SSAS2006SummerGAEL

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Information about SSAS2006SummerGAEL
Education

Published on January 11, 2008

Author: Diana

Source: authorstream.com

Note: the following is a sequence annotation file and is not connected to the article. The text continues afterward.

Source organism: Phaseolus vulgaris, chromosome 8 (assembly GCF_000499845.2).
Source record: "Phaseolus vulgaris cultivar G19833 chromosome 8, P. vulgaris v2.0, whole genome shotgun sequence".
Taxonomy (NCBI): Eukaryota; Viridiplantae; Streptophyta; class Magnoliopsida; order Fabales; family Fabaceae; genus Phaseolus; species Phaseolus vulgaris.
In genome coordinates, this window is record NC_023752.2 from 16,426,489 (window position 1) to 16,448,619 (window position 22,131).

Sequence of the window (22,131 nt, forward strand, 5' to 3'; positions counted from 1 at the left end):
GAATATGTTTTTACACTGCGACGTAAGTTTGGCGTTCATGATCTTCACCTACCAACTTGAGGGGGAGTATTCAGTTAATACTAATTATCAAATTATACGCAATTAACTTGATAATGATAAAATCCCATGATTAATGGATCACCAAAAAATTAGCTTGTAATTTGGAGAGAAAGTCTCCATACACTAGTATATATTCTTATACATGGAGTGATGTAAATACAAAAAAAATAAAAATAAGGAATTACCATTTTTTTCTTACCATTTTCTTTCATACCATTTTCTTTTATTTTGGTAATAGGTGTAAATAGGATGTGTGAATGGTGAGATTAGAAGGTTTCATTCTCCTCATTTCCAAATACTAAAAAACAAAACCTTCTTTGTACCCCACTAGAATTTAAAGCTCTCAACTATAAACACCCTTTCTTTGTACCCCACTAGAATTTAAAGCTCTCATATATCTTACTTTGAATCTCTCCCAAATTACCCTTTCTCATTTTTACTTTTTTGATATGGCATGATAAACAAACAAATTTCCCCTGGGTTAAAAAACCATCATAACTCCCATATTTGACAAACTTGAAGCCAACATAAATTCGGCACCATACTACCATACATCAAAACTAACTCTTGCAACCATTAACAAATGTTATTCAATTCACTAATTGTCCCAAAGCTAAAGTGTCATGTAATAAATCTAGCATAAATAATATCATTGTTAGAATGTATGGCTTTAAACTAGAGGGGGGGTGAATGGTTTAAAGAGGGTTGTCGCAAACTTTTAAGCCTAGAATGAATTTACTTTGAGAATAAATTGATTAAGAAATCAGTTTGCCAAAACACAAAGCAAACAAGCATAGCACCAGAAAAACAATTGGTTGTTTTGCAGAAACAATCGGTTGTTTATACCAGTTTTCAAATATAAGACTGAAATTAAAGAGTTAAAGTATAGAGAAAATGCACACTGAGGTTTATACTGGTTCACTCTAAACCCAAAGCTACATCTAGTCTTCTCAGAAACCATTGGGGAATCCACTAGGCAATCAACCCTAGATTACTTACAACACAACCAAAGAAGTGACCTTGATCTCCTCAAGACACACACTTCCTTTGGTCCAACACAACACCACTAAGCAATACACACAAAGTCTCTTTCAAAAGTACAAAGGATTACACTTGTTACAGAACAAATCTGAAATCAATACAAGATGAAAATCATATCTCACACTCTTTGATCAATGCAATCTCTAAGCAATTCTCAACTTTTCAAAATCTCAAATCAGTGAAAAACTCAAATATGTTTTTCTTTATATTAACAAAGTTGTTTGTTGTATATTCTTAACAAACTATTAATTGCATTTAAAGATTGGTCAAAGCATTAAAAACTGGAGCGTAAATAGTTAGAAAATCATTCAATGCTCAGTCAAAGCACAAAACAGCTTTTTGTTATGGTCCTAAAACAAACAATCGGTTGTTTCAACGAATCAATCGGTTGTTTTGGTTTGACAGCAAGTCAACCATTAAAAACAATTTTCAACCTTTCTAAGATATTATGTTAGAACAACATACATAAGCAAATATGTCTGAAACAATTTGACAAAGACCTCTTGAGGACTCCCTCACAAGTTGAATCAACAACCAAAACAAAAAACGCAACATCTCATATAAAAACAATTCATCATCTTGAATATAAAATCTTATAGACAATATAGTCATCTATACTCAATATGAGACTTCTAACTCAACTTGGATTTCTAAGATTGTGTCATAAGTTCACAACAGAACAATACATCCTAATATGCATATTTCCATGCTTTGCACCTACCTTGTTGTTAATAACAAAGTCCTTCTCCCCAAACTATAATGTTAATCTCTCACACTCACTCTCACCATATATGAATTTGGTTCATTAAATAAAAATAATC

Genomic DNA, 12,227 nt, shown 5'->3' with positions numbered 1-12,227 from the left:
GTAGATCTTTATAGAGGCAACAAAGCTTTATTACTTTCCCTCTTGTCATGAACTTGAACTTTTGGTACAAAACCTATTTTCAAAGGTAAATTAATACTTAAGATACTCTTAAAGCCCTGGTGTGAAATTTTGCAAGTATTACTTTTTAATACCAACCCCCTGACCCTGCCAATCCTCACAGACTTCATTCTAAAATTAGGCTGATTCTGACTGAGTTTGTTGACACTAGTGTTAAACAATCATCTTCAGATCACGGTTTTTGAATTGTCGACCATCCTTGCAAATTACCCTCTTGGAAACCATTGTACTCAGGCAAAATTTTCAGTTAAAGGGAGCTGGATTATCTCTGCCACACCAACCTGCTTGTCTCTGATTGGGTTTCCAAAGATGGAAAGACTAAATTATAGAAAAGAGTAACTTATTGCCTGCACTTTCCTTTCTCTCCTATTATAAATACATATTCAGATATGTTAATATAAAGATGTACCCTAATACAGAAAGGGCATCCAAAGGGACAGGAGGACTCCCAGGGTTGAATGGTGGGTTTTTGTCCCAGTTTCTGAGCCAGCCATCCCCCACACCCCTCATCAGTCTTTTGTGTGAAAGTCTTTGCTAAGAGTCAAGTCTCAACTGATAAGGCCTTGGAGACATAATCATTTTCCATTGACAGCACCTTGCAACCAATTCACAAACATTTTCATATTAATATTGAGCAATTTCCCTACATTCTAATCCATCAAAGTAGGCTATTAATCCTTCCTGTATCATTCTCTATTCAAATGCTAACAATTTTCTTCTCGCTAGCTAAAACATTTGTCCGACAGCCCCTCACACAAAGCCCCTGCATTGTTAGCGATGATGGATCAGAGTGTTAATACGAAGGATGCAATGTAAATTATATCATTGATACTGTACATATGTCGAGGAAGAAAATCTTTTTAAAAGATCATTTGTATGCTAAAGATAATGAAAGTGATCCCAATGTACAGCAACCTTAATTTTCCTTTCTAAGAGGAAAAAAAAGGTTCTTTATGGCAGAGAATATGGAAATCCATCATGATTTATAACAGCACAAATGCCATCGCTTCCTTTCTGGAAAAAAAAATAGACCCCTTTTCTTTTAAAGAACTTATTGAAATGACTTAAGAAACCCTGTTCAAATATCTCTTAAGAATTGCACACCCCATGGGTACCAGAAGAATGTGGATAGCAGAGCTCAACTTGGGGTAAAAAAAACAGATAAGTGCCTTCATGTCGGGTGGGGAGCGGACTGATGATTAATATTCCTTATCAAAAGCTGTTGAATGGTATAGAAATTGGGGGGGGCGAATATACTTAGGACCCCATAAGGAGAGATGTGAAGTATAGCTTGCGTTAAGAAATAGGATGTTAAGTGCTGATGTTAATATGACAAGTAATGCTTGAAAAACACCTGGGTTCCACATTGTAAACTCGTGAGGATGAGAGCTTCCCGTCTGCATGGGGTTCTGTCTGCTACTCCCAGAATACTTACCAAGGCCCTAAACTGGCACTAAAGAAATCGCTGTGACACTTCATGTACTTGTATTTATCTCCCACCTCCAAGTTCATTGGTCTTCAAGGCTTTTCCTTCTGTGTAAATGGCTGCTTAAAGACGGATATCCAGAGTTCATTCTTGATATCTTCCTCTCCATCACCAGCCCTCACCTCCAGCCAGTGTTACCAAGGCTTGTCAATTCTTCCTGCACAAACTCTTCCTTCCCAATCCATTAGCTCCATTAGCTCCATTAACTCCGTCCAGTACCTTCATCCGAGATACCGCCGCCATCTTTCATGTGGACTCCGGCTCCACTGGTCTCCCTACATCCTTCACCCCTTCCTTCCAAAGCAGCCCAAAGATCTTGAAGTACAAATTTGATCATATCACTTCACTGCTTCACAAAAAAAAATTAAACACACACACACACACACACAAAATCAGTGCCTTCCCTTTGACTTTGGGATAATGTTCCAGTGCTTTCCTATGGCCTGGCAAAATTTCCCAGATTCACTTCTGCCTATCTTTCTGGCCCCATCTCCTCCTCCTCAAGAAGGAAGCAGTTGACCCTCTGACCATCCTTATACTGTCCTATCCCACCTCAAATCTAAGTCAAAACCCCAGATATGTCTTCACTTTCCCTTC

Slide1:  GAEL Summer Conference 2006 Georgia’s Single Statewide Accountability System AYP, Accountability, and Cross Agency Collaboration Slide2:  No Child Left Behind Act Each State shall… Develop and implement a single statewide accountability system that will be effective in ensuring that all local educational agencies and public schools make adequate yearly progress. Slide3:  Georgia Code 20-14-26 To create with the approval of the SBOE, a performance-based accountability system To establish indicators of performance Rate schools and systems Develop annual report cards Develop a single statewide accountability system for schools and systems incorporating federal law, rules, and regulations Slide4:  Single Statewide Accountability System (SSAS) Approved by the State Board of Education July 14, 2005 SBOE Rules Chapter 160-7-1: SSAS 160-7-1-.01 Definitions 160-7-1-.02 Accountability Profile 160-7-1-.03 Awards and Consequences 160-7-1-.04 Slide5:  ACCOUNTABILITY PROFILE Slide6:  Award Structure: Performance Index Criteria Slide7:  State of Georgia Governor’s Office of Student Achievement 2006 PLATINUM AWARD Greatest Gain Meeting and Exceeding Standards Sonny Perdue Martha Reichrath, Ph.D. Kathy Cox Governor of Georgia Executive Director State Superintendent of Schools Governor’s Office of Student Achievement Slide8:  Georgia’s AYP Determination Steps Participation at 95% in reading/English language arts and math based on students continuously enrolled during state testing window; Academic performance in reading/English language arts and math based on Full Academic Year (FAY) students; Annual Measurable Objectives (AMO) Absolute Bar Confidence Interval Multi-year Average Safe Harbor Federal Flexibility for schools and districts not making AYP based solely on SWD group scores (approved for 2006 AYP) Second Indicator; Menu of Indicators for Elementary & Middle Schools Graduation Rate for High Schools 2005-2006 Amendment Approved: Hurricane Subgroup :  2005-2006 Amendment Approved: Hurricane Subgroup For the 2005-2006 school year, each school and school district has been using a series of 900 codes to identify students displaced by Hurricanes Katrina and Rita. Data from these displaced students will be included in a newly created displaced Hurricane subgroup. Only this subgroup’s Test Participation Rate will be included in the school, system, and state AYP determinations. Georgia’s minimum subgroup size of 40 for participation rate calculations also applies to Hurricane subgroups. Georgia will report achievement for the displaced students’ subgroup at the state and system levels just like other subgroups on its 2006 State Report Card. Slide12:  Federal Calculation Steps for Determining the SWD Proxy Percent Determine the percent of SWD assessed within the State. (138,954 SWD divided by 1,106,615 = 12.5%) Divide 2% by the percentage of SWD assessed. (2% divided by 12.5% = 15.9 rounded to 16%) Add the proxy percent (16%) to the original percent proficient/advanced for SWD for any subject reading/English language arts and/or math that falls below the state AMO. Determine if the proxy percent is equal to or greater than the State AMO. http://www.ed.gov/news/pressreleases/2005/04/04072005.html QCC-based Assessments to GPS-based Assessments:  QCC-based Assessments to GPS-based Assessments Equipercentile Amendment:  Equipercentile Amendment Slide15:  Minimum Number Amendment Began with 2004-2005 AYP Determinations On June 14, 2005, US ED approved Georgia’s request to adjust the minimum group size. The minimum number adjustment allows AYP groups to be more proportional to the overall student population in AYP grades. Group N size = 40 or 10% of students enrolled in AYP grades, whichever is greater (with a 75 student cap) for AMO and Second Indicator calculations only. Note: The minimum number for Participation Rate remains at 40 or more students. Graduation Rate Amendment:  Graduation Rate Amendment Beginning last school year (2004-2005) : Schools and systems included summer graduates after 12th grade. Beginning 2005-2006 school year: Schools and systems can, on a case by case basis (with documentation), count LEP/ELL students in their high school graduation rate if these students graduate with a regular diploma within 5 years and a summer. Enhanced GHSGT Performance Levels for AYP Purposes:  Enhanced GHSGT Performance Levels for AYP Purposes Mathematics Basic: Scale scores 400 to 515 Proficient: Scale scores 516 to 524 Advanced: Scale scores 525 to 600 Language Arts Basic: Scale scores 400 to 510 Proficient: Scale scores 511 to 537 Advanced: Scale scores 538 to 600 Slide23:  Menu of Second Indicators for Elementary/Middle Schools Meet or exceed standard or show progress from the preceding year Selection in effect for 2004-2005, 2005-2006, and 2006-2007 Attendance: 15% or less of students absent more than 15 days or show progress Percent Meeting/Exceeding: CRCT Science – 80% or show progress CRCT Social Studies – 80% or show progress Percent Exceeding: CRCT Reading – 35% or show progress CRCT English Language Arts – 15% or show progress CRCT Mathematics – 15% or show progress CRCT Science – 15% or show progress CRCT Social Studies – 15% or show progress (Standards subject to revision as a result of data analysis from assessments aligned with GPS.) For Elementary and Middle Schools Selecting Attendance as a Second Indicator :  For Elementary and Middle Schools Selecting Attendance as a Second Indicator Attendance Rate Criteria: Schools or systems with 15% or less of students absent more than 15 days or show progress over the previous year will meet the Second Indicator. To show progress for attendance a school or LEA must reduce the percentage of students absent more than 15 days from the previous year. Attendance Rate Explanation: Students in AYP grade levels who miss more than 15 days while enrolled at any time in school A will be included in school A's Attendance Rate formula. The days a student misses in another school is not added to school A’s rate. Attendance Rate Calculation: Attendance rate is calculated by dividing the number of students in AYP grade levels who were absent more than 15 days by the total number of students in AYP grade levels. Georgia’s Graduation Rate :  Georgia’s Graduation Rate Georgia’s Graduation Rate Standard: Schools and districts must be at or above a 60% Graduation Rate or show progress from the preceding year. Current Graduation Rate Calculation: (worksheet available on www.gaosa.org) Numerator: # of students who graduate with regular diplomas Denominator: # of dropouts in 9th, 10th, 11th, 12th from appropriate years + graduates + other completers Georgia’s Graduation Rate: 2002 = 61.8 % 2005 = 69.4% 2003 = 63.3 % 2006 = 69.5% (as of 7/14) 2004 = 65.4% Fast Facts:  Fast Facts Students with Disabilities (SWD): SWD who receive Special Education Services at any time during the school year are included in the SWD group for AYP purposes. Science and AYP: NCLB requires that states develop academic content standards in science by 2005-06 and aligned assessments based on those standards by 2007-08. The science assessments must be administered at least once in each of three grade spans: 3-5, 6-9, and 10-12. We are required to have Science assessments for the 07-08 school year but it is unclear whether they will become part of AYP or not. (NCLB Act: section 1111 (K) Fast Facts:  Fast Facts Confidence Interval: A statistical calculation used to provide more confidence in the data. (The critical z is 1.645 for a population proportion, which means the programs are running a one-tail test at the 95% level of significance.) This application allows one to establish a measure of certainty regarding whether a calculation/percentage is characteristic of a school/system. A table is created to indicate an adjusted Annual Measurable Objective (AMO) based on group size. The smaller the group, the larger the adjustment. In comparison, if you were conducting a survey, the confidence you have in the conclusions you might draw from the results depends on the number of participants in the survey. The following is a link to the 2006 Confidence Interval worksheet: http://www.gaosa.org/documents/2006ConfidenceIntervalUpdated.xls Slide28:  School-Level Consequences Needs Improvement (NI) status shall be determined by AYP Not making AYP for two consecutive years in the same subject Math – 95% Participation or AMO Reading/ELA – 95% Participation or AMO Second Indicator A school shall be removed from the list by making AYP for two consecutive years. Slide31:  School District Consequences NI status shall be determined by AYP status Not making AYP for two consecutive years in the same subject at both Elem./Middle and High School levels Math – 95% Participation or AMO Reading/ELA – 95% Participation or AMO Second Indicator Districts are removed from the list by making AYP for two consecutive years. Slide32:  Table of Consequences/Interventions for School Districts Slide33:  DRAFT AYP for School Districts Slide34:  AYP for Schools DRAFT Slide35:  AYP for Elementary Schools DRAFT Slide36:  AYP for Middle Schools DRAFT Slide37:  AYP for High Schools DRAFT Slide38:  Annual State Report Card Prepared and distributed by the Governor’s Office of Student Achievement in collaboration with the Georgia Department of Education. Slide39:  Annual State Report Card (K-12 Report) Consists of 7 Major Sections: 1. Accountability (SSAS) 2. Georgia Tests 3. National Tests 4. School Performance Indicators 5. Student and School Demographics 6. Personnel and Fiscal 7. Comparability Section 2006 Timeline AYP, Report Card, and SSAS Awards:  2006 Timeline AYP, Report Card, and SSAS Awards 7/28 AYP Appeals Filing Deadline (subject to change) Aug. Summer Graduate Collection Aug. Anticipated opening of the Annual Report Card Sept. Projected SSAS Awards Announced Update::  Update: Slide43:  Cross Agency Collaboration Slide44:  Alliance of Agency Heads Governor’s committee of agency heads (chaired by Superintendent Kathy Cox and facilitated by Martha Reichrath) who coordinate education initiatives in Georgia Slide45:  Georgia’s P-16 Council Under the direction of the Alliance of Agency Heads, a cross-agency collaborative dedicated to strengthening the coordination of Georgia’s P-16 education system by promoting solutions to systemic problems that neither the P-12 schools, nor the colleges and universities, nor the workplace can do alone Slide47:  Governor’s Office of Student Achievement 205 Jesse Hill Jr. Drive, 1966 Twin Towers East Atlanta, GA 30334 Phone: 404.463.1150 Fax: 404.463.1163 GOSA Website: www.gaosa.org Martha Reichrath, Ph.D. - Executive Director (404) 463. 1152 Nancy Haight - Accountability Projects (404) 463.1166 Cowen Harter, Ed.S. - Accountability Projects (404) 463. 1168 Joanne Leonard, Ed.S. – Director Accountability Projects (404) 463.1538 Marylou Mandell, M.S. - Statistical Research Analyst (404) 463.1179 Debbie Moss - Office Manager (404) 463.1158 Laura Peace - Administrative Assistant (404) 463.1150 Pam Smith, Ed.S. – Director Standards, Research, and Policy (404) 463.1175 Joanna Vahlsing – Data Mining Specialist (404) 463.1539 Slide48:  It is not of importance where we stand, but in what direction we are moving. - Oliver Wendell Holmes -